‘A supremely gifted artist, of international stature’ – L’Arte (Milan)
‘Creffield’s work became more light, airy, and – an unusual quality, especially in post-war figurative art – joyous’ — Martin Gayford, author of Modernists and Mavericks
Many artists find their style, at some stage in their career, and remain more or less faithful to it. Dennis Creffield (1931–2018) preferred to work ‘like Billie Holiday sings the blues – and she says she never sings the same song twice.’
He began his career as part of the group of post-war British painters, including Leon Kossoff and Frank Auerbach, who had first been taught by David Bomberg. He won early praise from the likes of major critics John Berger and David Sylvester for massy, brooding paintings of London, influenced both by Bomberg and by the monumental style of Cézanne – these were represented in the Tate Britain’s ‘All Too Human’ survey of British painting in 2018. But Creffield moved beyond his master, particularly after he relocated to Brighton in 1968. Today, he is best remembered for drawing all 26 of England’s medieval cathedrals over the course of a marathon six-month stint in 1987. R.B. Kitaj called these electric large-scale charcoals ‘the best things of their kind since Mondrian’s church facades’.
But the spirit with which Creffield approached his cathedral drawings – one of ‘mutual embrace’ between artist and subject – was the same he took to everything he attempted, as he reinvented his style time and again over the course of a seven-decade career. Not for the sake of novelty, but because he wanted to tune the way he drew or painted to the true nature of all he encountered: from the dour mass of the city to the flicker of light on the sea off the Brighton coast; from religious to erotic subjects; and across his eclectic range of interests in history, architecture, poetry, philosophy and music. It is not surprising that his admirers and collectors included writers such as Peter Ackroyd, the chronicler of London, architects such as Colin St John Wilson, and poets such as the Russian Regia Derieva.
You can tell a Creffield by its line – quivering, almost crackling with energy, rendering cathedral or nude alike as living, pulsating entities. But this is perhaps the only constant; his mature work draws on a diffuse range of influences, from Turner to medieval art and Greek sculpture. He was an ardent Catholic, but his faith in the mysteries of the liturgy – the ‘spirit made flesh’ – was coupled with an equally fervent appreciation of carnal desire. ‘You have to fall in love with a subject before you can draw or paint it’, he believed – and his love, realised in everything from erotic nudes (shown in a solo display at the Serpentine Gallery in 1980) to brazenly fleshly depictions of The Visitation (1979–80), was equal parts sacred and profane. He made portraits of Beethoven from his death mask and of William Blake from his life mask, getting under the skin and into the mind. He made a series of self-portraits dressed as Horatio Nelson, complete with midshipman’s hat. Works from throughout his varied career are held in collections worldwide, from the Tate and the British Museum to LACMA, from the UK Government Art Collection to the House of Commons, and from a Japanese bank to a university in the US.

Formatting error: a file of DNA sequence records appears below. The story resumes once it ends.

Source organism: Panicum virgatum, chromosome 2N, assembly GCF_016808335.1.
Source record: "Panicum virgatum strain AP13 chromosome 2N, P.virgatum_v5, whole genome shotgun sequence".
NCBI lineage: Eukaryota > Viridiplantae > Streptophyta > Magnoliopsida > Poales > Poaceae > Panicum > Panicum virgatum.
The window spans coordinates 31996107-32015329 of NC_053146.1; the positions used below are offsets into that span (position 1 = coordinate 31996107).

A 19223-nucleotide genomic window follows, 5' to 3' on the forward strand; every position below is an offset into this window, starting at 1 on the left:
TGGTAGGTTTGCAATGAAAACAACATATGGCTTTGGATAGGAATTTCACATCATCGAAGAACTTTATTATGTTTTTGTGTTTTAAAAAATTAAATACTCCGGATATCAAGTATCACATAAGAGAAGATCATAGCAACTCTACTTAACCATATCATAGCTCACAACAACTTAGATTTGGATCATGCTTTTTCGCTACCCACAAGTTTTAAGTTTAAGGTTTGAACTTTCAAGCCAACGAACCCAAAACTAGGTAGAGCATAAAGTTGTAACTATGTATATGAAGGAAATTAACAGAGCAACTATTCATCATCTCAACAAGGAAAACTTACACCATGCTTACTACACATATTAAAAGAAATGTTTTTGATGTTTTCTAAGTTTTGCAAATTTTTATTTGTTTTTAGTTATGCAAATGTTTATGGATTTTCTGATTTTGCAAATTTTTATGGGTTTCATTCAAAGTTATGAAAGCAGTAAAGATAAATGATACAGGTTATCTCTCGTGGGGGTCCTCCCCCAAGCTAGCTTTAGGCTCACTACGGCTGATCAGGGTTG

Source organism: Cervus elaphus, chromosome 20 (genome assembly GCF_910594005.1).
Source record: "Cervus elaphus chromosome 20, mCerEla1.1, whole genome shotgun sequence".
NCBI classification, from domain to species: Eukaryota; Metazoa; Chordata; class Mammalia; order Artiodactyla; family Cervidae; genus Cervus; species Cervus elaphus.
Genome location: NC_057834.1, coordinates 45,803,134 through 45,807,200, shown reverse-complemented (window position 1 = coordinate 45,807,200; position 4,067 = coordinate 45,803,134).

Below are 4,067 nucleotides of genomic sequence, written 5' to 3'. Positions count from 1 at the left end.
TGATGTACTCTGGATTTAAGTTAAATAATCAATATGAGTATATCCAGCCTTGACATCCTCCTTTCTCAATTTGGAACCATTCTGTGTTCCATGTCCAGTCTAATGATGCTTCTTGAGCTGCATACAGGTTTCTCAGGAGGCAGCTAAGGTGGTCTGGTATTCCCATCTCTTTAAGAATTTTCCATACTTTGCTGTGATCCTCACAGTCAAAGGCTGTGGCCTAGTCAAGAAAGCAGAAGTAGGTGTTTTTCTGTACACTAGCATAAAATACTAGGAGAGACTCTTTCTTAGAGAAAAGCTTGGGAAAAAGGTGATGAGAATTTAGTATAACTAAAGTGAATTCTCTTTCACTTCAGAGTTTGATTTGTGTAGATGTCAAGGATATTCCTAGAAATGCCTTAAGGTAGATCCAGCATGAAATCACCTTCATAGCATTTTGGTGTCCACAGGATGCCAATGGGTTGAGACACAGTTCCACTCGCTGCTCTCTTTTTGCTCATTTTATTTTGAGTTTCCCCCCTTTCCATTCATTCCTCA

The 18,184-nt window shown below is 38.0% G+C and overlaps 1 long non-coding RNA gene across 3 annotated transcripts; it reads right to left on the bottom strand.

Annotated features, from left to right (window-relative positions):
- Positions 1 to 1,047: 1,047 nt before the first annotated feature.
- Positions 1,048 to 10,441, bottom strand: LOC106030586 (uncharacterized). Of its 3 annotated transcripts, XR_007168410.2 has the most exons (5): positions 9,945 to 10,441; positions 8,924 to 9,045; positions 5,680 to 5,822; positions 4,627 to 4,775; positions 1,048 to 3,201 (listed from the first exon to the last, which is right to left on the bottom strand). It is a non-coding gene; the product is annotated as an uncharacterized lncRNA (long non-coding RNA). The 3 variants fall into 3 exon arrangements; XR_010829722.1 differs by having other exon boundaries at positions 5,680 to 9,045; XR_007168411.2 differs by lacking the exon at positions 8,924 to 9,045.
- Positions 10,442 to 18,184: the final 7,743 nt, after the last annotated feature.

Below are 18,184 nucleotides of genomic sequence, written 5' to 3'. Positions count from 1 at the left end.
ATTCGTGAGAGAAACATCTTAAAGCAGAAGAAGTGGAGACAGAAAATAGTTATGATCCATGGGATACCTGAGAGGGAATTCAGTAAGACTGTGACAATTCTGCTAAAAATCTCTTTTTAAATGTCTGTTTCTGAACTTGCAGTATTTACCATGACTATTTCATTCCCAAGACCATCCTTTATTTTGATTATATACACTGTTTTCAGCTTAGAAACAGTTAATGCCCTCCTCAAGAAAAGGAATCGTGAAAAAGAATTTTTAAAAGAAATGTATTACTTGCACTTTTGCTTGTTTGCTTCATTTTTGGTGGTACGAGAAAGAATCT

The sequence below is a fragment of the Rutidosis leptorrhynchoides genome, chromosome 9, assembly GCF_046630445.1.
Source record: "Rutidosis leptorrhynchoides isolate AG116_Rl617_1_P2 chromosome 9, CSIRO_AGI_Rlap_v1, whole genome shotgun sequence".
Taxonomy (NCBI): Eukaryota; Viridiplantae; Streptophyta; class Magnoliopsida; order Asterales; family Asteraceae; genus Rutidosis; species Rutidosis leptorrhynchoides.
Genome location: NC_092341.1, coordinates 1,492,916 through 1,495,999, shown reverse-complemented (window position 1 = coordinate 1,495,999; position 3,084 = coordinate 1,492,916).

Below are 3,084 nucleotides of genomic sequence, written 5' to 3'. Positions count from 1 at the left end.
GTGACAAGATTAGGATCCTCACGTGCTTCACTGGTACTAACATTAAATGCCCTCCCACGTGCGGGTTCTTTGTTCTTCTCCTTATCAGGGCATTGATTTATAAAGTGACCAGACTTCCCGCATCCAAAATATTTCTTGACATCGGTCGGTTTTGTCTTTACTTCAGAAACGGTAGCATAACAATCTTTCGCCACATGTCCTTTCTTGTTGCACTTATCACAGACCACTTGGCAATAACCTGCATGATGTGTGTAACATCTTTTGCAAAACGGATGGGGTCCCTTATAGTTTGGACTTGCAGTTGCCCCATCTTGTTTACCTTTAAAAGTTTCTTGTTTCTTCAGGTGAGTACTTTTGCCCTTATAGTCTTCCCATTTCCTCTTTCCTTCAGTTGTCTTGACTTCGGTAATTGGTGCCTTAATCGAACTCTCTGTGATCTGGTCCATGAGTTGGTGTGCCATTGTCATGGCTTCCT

For Creffield, the act of painting or drawing (he held the two in like esteem) was not a means of imposing his vision of the world on canvas or paper, but of physically encountering it. It was an attempt to better comprehend how the shape of a spring lily, a naked body, the ribbed vault of a church, a poem or an aria or a liturgical sermon each, in its discrete way, shaped his experience of life. A celebratory encounter with the world, in all its abundance, that gives his work its distinctive edge in the post-war era. ‘An act,’ as he had it, ‘in which eye, mind, body and imagination are all one at the same time together.’